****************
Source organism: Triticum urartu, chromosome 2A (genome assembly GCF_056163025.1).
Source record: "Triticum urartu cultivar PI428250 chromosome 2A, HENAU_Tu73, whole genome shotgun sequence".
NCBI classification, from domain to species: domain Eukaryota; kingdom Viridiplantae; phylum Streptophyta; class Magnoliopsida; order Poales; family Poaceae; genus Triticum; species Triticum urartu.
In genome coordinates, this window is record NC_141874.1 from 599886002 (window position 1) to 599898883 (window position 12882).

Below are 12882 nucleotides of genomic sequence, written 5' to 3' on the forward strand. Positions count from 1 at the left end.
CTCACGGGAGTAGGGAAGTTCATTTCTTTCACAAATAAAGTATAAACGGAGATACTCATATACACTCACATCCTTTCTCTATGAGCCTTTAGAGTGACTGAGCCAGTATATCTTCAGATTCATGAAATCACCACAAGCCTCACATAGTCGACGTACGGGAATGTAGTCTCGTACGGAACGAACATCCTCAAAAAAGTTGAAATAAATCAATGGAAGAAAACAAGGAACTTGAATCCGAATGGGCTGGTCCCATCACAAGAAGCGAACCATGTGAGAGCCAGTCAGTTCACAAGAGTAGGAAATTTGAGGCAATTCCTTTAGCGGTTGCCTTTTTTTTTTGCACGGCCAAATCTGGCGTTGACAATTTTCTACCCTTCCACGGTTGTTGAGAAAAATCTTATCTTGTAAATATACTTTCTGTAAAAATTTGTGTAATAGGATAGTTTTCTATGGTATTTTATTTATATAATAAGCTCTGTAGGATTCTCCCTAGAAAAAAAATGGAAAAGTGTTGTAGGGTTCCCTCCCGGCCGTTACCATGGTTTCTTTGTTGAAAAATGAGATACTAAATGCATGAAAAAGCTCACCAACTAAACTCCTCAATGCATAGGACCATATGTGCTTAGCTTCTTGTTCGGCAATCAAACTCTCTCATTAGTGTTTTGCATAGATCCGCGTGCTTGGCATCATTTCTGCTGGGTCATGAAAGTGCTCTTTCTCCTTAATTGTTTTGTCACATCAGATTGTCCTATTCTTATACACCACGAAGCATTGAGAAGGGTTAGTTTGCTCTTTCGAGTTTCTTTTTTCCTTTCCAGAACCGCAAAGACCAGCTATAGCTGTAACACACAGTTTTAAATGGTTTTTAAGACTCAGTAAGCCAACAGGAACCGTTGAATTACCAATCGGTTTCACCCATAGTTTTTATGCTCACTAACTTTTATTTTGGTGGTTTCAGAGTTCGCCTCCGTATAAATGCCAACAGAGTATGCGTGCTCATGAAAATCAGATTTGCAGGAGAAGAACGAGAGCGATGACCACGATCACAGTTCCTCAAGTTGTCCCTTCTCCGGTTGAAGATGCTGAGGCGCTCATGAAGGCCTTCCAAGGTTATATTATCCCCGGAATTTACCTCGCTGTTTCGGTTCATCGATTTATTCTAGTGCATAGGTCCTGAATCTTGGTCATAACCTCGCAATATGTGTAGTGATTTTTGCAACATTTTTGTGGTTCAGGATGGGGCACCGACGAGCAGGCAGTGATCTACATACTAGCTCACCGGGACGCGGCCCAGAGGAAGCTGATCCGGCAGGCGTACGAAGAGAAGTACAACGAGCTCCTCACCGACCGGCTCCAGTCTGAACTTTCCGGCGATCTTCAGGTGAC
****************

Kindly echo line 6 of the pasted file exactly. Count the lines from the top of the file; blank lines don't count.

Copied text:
CTCACGGGAGTAGGGAAGTTCATTTCTTTCACAAATAAAGTATAAACGGAGATACTCATATACACTCACATCCTTTCTCTATGAGCCTTTAGAGTGACTGAGCCAGTATATCTTCAGATTCATGAAATCACCACAAGCCTCACATAGTCGACGTACGGGAATGTAGTCTCGTACGGAACGAACATCCTCAAAAAAGTTGAAATAAATCAATGGAAGAAAACAAGGAACTTGAATCCGAATGGGCTGGTCCCATCACAAGAAGCGAACCATGTGAGAGCCAGTCAGTTCACAAGAGTAGGAAATTTGAGGCAATTCCTTTAGCGGTTGCCTTTTTTTTTTGCACGGCCAAATCTGGCGTTGACAATTTTCTACCCTTCCACGGTTGTTGAGAAAAATCTTATCTTGTAAATATACTTTCTGTAAAAATTTGTGTAATAGGATAGTTTTCTATGGTATTTTATTTATATAATAAGCTCTGTAGGATTCTCCCTAGAAAAAAAATGGAAAAGTGTTGTAGGGTTCCCTCCCGGCCGTTACCATGGTTTCTTTGTTGAAAAATGAGATACTAAATGCATGAAAAAGCTCACCAACTAAACTCCTCAATGCATAGGACCATATGTGCTTAGCTTCTTGTTCGGCAATCAAACTCTCTCATTAGTGTTTTGCATAGATCCGCGTGCTTGGCATCATTTCTGCTGGGTCATGAAAGTGCTCTTTCTCCTTAATTGTTTTGTCACATCAGATTGTCCTATTCTTATACACCACGAAGCATTGAGAAGGGTTAGTTTGCTCTTTCGAGTTTCTTTTTTCCTTTCCAGAACCGCAAAGACCAGCTATAGCTGTAACACACAGTTTTAAATGGTTTTTAAGACTCAGTAAGCCAACAGGAACCGTTGAATTACCAATCGGTTTCACCCATAGTTTTTATGCTCACTAACTTTTATTTTGGTGGTTTCAGAGTTCGCCTCCGTATAAATGCCAACAGAGTATGCGTGCTCATGAAAATCAGATTTGCAGGAGAAGAACGAGAGCGATGACCACGATCACAGTTCCTCAAGTTGTCCCTTCTCCGGTTGAAGATGCTGAGGCGCTCATGAAGGCCTTCCAAGGTTATATTATCCCCGGAATTTACCTCGCTGTTTCGGTTCATCGATTTATTCTAGTGCATAGGTCCTGAATCTTGGTCATAACCTCGCAATATGTGTAGTGATTTTTGCAACATTTTTGTGGTTCAGGATGGGGCACCGACGAGCAGGCAGTGATCTACATACTAGCTCACCGGGACGCGGCCCAGAGGAAGCTGATCCGGCAGGCGTACGAAGAGAAGTACAACGAGCTCCTCACCGACCGGCTCCAGTCTGAACTTTCCGGCGATCTTCAGGTGAC